"Tesla believes the faster the world stops relying on fossil fuels and moves towards a zero-emission future, the better," says Tesla. "Electric cars, batteries, and renewable energy generation and storage already exist independently, but when combined, they become even more powerful – that’s the future we want. "
In order to deliver on its promise of "accelerate the world’s transition to sustainable energy through increasingly affordable electric vehicles and energy products," Tesla's Gigafactory journey began in 2014 to meet its produciton goals of 500,000 cars per year (a figure which would require the entire worlds supply of lithium-ion batteries at the time).
By ramping up its production and bringing it in-house, the cost of Tesla 's battery cells declined "through economies of scale, innovative manufacturing, reduction of waste, and the simple optimisation of locating most manufacturing processes under one roof." With this reduction in battery cost, "Tesla can make products available to more and more people, allowing us to make the biggest possible impact on transitioning the world to sustainable energy."
2014: Giga Nevada and Giga New York begin construction
Born out of necessity to meet its own supply demand for sustainable energy, Tesla began the construction of its first Gigafactory in June 2014, in Reno, Nevada, followed by its Buffalo, New York facility the same year. "By bringing cell production in-house, Tesla manufactures batteries at the volumes required to meet production goals, while creating thousands of jobs," said Tesla.
2016: Reno, Nevada grand opening
Tesla’s construction of Giga Nevada came to an end in 2016, the first of its Gigafactories to complete its construction project. The factory’s grand opening took place in July 2016, and by mid-2018 reached an annual battery production rate of 20 GWh, which made it the highest-volume battery plant in the world that year.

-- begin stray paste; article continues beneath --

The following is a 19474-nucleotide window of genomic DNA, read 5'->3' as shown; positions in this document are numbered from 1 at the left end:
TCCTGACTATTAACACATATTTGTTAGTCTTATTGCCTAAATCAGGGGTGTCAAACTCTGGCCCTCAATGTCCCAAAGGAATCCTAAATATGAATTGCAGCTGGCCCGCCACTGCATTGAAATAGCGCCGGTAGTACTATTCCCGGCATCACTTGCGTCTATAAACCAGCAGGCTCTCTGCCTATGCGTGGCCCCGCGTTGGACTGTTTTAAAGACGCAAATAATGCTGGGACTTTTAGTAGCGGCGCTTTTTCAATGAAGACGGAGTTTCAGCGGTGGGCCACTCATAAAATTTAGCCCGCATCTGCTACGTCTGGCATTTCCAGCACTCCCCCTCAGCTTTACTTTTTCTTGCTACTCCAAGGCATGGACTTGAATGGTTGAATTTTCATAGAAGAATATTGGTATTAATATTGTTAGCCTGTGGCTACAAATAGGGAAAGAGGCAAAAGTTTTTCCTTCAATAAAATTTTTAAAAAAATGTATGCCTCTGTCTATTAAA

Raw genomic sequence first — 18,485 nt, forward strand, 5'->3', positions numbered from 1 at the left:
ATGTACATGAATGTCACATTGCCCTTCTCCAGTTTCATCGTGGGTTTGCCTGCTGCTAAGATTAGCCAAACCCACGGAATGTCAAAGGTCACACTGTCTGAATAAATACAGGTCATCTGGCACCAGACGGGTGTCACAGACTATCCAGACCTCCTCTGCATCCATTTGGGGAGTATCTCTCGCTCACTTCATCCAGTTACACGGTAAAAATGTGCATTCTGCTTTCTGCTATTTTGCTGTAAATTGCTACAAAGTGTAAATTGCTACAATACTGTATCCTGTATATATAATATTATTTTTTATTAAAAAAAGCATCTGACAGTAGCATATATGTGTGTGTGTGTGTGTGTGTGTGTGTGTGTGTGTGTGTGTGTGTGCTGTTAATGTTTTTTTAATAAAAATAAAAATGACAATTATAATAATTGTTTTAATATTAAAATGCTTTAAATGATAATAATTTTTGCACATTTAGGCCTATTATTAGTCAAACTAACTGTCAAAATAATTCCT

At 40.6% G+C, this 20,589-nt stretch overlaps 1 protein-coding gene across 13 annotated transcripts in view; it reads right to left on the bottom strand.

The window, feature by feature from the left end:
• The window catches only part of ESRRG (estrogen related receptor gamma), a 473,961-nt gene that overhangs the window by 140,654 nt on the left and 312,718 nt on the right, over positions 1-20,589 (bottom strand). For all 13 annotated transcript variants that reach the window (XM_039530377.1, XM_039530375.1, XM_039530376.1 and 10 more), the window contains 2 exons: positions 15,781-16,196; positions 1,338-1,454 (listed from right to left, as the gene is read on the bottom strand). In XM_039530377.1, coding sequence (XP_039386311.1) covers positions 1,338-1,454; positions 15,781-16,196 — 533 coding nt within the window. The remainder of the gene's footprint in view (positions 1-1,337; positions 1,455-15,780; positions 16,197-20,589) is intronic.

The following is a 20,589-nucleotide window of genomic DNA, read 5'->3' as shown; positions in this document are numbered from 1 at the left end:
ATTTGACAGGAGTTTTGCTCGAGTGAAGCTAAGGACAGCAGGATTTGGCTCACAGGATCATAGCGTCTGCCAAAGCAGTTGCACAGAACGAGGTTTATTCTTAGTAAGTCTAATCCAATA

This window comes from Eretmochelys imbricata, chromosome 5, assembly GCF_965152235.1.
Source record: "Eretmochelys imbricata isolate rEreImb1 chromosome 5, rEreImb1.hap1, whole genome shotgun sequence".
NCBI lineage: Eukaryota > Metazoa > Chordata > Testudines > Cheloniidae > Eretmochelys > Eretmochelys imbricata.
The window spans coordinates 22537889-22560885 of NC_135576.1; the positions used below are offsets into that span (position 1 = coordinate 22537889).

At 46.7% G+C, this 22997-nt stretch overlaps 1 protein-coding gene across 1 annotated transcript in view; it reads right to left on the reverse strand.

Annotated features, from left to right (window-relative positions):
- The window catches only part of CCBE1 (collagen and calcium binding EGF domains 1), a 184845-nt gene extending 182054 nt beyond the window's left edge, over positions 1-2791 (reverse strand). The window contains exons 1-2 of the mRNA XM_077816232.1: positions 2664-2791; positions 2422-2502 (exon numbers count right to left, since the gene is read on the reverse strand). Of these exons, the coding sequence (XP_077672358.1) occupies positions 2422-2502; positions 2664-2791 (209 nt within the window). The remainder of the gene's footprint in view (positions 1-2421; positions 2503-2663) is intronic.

2017: Giga New York begins production
Two years after Tesla’s second Gigafactory began construction, Giga New York was complete, and started its production operations in 2017.
2019: Giga Shanghai construction to production in record time
In 2019, Tesla selected Shanghai as its third Gigafactory location. The company constructed the factory in record time, taking just 168 working days from gaining permits to finishing the plant's construction.
2019: Giga Berlin begins construction
Announced in November 2019, Tesla began the construction of its first European Gigafactory in Berlin. The Gigafactory is still under construction.
2020: Giga Texas begins construction
The following year in August 2020, Tesla began the construction of its Giga Texas factory. The company’s third Gigafactory in the US is still under construction.
2021: Giga Texas and Giga Berlin expected completion of construction
Looking to the future, Tesla expects to complete the construction of its Giga Texas and Giga Berlin factories in May 2021 and July 2021 respectively.